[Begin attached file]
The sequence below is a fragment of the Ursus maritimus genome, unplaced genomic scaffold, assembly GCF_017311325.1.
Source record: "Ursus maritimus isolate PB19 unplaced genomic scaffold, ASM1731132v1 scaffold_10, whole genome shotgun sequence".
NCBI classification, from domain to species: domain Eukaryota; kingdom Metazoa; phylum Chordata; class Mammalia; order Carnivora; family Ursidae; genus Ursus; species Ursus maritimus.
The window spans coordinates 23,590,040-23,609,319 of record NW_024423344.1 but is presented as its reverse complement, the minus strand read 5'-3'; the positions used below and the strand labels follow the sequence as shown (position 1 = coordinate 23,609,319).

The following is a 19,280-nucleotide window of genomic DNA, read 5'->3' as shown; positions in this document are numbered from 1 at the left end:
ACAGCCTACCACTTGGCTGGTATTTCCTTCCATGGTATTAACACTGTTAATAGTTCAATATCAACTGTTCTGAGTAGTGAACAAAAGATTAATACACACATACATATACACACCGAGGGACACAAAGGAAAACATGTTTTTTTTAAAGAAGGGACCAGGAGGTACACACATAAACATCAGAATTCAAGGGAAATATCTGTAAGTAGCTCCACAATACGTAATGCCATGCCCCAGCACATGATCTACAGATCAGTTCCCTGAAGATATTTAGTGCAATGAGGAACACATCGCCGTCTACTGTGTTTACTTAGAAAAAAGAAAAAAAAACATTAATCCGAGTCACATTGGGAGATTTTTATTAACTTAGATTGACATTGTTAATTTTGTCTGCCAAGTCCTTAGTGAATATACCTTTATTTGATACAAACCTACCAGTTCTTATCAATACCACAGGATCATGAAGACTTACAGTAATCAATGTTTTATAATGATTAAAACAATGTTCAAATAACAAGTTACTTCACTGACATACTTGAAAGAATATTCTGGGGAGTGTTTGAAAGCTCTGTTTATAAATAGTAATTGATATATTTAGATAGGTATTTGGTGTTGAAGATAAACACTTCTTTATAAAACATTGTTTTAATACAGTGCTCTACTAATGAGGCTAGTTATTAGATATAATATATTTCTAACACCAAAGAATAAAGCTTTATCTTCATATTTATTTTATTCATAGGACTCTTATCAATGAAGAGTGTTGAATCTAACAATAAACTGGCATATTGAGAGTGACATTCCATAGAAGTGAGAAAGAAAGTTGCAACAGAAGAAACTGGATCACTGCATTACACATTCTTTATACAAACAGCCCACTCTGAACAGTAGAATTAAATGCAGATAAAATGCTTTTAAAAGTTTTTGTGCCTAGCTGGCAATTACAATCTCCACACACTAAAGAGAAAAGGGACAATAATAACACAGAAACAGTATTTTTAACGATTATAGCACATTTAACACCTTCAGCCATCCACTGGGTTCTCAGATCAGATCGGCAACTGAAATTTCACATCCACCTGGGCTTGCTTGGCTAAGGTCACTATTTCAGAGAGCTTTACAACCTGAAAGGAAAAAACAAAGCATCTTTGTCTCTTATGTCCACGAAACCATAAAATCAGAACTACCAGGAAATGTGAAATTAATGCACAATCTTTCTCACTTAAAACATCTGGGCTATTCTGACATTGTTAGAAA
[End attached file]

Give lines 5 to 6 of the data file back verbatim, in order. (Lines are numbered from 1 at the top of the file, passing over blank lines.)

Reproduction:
The following is a 19,280-nucleotide window of genomic DNA, read 5'->3' as shown; positions in this document are numbered from 1 at the left end:
ACAGCCTACCACTTGGCTGGTATTTCCTTCCATGGTATTAACACTGTTAATAGTTCAATATCAACTGTTCTGAGTAGTGAACAAAAGATTAATACACACATACATATACACACCGAGGGACACAAAGGAAAACATGTTTTTTTTAAAGAAGGGACCAGGAGGTACACACATAAACATCAGAATTCAAGGGAAATATCTGTAAGTAGCTCCACAATACGTAATGCCATGCCCCAGCACATGATCTACAGATCAGTTCCCTGAAGATATTTAGTGCAATGAGGAACACATCGCCGTCTACTGTGTTTACTTAGAAAAAAGAAAAAAAAACATTAATCCGAGTCACATTGGGAGATTTTTATTAACTTAGATTGACATTGTTAATTTTGTCTGCCAAGTCCTTAGTGAATATACCTTTATTTGATACAAACCTACCAGTTCTTATCAATACCACAGGATCATGAAGACTTACAGTAATCAATGTTTTATAATGATTAAAACAATGTTCAAATAACAAGTTACTTCACTGACATACTTGAAAGAATATTCTGGGGAGTGTTTGAAAGCTCTGTTTATAAATAGTAATTGATATATTTAGATAGGTATTTGGTGTTGAAGATAAACACTTCTTTATAAAACATTGTTTTAATACAGTGCTCTACTAATGAGGCTAGTTATTAGATATAATATATTTCTAACACCAAAGAATAAAGCTTTATCTTCATATTTATTTTATTCATAGGACTCTTATCAATGAAGAGTGTTGAATCTAACAATAAACTGGCATATTGAGAGTGACATTCCATAGAAGTGAGAAAGAAAGTTGCAACAGAAGAAACTGGATCACTGCATTACACATTCTTTATACAAACAGCCCACTCTGAACAGTAGAATTAAATGCAGATAAAATGCTTTTAAAAGTTTTTGTGCCTAGCTGGCAATTACAATCTCCACACACTAAAGAGAAAAGGGACAATAATAACACAGAAACAGTATTTTTAACGATTATAGCACATTTAACACCTTCAGCCATCCACTGGGTTCTCAGATCAGATCGGCAACTGAAATTTCACATCCACCTGGGCTTGCTTGGCTAAGGTCACTATTTCAGAGAGCTTTACAACCTGAAAGGAAAAAACAAAGCATCTTTGTCTCTTATGTCCACGAAACCATAAAATCAGAACTACCAGGAAATGTGAAATTAATGCACAATCTTTCTCACTTAAAACATCTGGGCTATTCTGACATTGTTAGAAA